This relationship would shape two policy outcomes: first, it will increase India’s R&D expenditure, currently at 0.7% of its GDP, and direct significant investment towards deep tech development, an area that needs a lot more private investment and holds immense transformative potential; and second, widen the scope and scale of DPI in critical and emerging tech fields to help deep-tech startups, other enterprises and research institutions compete with global players.

To seize this opportunity, the draft National Deep Tech Startup Policy (NDTSP) 2023 outlines a comprehensive vision. In conjunction with the capital allocation and policy objectives outlined in the draft, India must harness strategic technology partnerships with reliable allies. Also, deploying DPI is essential, as it can provide AI computing resources at population scale, thereby reducing the barriers to entry for startups looking to join the tech ecosystem. By combining these elements, India can create an environment conducive to deep-tech innovation and sustainable growth.

Strategic alliances for deep tech: Partnerships with countries such as the EU, US, Japan, Russia and Australia offer access to quantum technology, high-performance computing, research hubs, startup exchanges, joint research endeavours and tech transfers. This can provide Indian startups with the resources and capabilities needed to innovate and thrive. India’s Centre for Development of Advanced Computing (C-DAC) is already engaged with its US and EU counterparts to deploy high-performance computing for climate change, bio-hazards, bioinformatics and drug development.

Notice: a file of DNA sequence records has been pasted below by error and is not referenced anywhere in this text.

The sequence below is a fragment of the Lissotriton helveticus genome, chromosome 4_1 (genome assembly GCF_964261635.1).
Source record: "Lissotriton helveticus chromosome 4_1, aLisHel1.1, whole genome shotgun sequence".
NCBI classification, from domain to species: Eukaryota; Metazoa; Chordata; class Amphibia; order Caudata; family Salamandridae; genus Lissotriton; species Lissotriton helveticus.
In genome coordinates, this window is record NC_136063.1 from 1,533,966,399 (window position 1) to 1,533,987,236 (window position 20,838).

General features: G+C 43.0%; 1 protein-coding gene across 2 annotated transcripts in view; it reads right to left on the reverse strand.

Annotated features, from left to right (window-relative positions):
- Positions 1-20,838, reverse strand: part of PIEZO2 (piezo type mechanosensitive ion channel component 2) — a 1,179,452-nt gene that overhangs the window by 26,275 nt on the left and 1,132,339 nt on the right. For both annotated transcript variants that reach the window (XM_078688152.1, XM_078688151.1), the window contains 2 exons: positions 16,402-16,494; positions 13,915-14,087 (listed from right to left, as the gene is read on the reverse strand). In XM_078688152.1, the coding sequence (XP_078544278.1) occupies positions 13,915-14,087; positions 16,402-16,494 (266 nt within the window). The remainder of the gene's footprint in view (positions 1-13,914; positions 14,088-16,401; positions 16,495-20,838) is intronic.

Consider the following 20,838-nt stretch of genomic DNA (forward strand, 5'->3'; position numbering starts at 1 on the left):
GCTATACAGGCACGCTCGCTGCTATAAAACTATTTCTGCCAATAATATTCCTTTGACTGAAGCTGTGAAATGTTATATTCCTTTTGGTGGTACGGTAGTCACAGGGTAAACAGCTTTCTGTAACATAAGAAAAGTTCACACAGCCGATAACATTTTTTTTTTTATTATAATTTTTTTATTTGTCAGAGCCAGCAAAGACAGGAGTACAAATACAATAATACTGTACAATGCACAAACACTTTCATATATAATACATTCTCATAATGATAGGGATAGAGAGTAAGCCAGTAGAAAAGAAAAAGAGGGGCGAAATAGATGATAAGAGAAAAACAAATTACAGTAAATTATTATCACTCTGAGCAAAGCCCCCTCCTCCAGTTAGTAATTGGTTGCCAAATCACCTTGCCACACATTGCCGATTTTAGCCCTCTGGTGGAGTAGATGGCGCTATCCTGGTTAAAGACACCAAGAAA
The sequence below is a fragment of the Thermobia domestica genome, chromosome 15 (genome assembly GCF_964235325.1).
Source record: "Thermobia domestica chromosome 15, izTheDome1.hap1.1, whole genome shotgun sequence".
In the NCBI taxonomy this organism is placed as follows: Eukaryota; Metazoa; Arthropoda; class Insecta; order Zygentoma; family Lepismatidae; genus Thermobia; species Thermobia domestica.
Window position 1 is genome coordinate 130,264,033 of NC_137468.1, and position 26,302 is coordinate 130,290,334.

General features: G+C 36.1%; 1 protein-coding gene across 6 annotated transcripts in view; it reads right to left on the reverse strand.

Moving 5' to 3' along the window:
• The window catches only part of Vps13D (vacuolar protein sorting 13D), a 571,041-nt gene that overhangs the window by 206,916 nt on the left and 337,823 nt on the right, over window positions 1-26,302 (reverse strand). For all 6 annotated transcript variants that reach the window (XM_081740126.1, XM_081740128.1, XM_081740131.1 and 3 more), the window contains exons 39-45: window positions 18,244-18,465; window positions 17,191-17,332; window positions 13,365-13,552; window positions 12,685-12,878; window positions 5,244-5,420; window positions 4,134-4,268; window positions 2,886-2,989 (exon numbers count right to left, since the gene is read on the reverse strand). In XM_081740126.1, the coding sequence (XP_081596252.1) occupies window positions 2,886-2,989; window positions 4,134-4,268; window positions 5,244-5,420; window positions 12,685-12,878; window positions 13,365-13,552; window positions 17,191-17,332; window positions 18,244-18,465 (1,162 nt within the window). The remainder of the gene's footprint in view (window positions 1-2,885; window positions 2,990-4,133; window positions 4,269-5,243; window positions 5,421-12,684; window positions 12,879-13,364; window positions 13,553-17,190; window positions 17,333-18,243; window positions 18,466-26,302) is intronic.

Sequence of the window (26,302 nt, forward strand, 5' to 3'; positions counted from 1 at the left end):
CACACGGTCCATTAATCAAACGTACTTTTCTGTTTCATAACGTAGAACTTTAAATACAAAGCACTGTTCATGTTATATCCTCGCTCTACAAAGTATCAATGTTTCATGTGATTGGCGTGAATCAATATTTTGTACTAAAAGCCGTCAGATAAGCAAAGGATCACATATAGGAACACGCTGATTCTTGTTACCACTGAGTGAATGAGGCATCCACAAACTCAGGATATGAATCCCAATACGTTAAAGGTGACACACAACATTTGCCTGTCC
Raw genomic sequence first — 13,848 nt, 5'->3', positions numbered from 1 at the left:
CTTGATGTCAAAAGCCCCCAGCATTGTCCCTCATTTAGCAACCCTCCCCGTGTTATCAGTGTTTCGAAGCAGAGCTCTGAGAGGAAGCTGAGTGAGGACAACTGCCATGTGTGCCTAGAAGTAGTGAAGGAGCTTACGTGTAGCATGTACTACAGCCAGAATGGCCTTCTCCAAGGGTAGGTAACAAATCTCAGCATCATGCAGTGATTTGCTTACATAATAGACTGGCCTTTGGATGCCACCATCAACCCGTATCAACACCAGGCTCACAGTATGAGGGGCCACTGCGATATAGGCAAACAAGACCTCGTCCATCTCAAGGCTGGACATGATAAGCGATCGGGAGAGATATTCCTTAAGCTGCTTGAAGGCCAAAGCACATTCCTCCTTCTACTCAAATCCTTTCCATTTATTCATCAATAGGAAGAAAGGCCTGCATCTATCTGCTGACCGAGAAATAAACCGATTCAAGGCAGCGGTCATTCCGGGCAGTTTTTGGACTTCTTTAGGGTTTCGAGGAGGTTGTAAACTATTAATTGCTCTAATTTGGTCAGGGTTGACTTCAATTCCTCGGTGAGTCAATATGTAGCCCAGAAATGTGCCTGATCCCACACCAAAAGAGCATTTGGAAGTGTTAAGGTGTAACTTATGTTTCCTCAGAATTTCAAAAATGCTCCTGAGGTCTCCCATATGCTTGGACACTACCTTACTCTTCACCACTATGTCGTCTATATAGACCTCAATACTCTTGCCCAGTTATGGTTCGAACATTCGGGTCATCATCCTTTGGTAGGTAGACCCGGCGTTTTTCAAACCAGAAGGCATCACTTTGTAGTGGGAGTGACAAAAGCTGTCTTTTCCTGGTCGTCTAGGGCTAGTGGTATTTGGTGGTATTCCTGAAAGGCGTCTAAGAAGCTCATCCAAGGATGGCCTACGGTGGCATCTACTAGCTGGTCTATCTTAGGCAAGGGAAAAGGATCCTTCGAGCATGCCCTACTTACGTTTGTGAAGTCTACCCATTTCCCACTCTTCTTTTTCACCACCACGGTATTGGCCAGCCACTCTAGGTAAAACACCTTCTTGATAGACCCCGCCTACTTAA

Working groups under these strategic alliances for critical technologies could install a coordination mechanism and report to the Inter-Ministerial Deep Tech Committee, as envisaged in the draft NDTSP. This panel can recommend policy measures for setting up online repositories, providing comprehensive information on global research and innovation grants, developing open science and data-sharing platforms, and creating appropriate frameworks for higher educational institutions to incentivize entrepreneurship.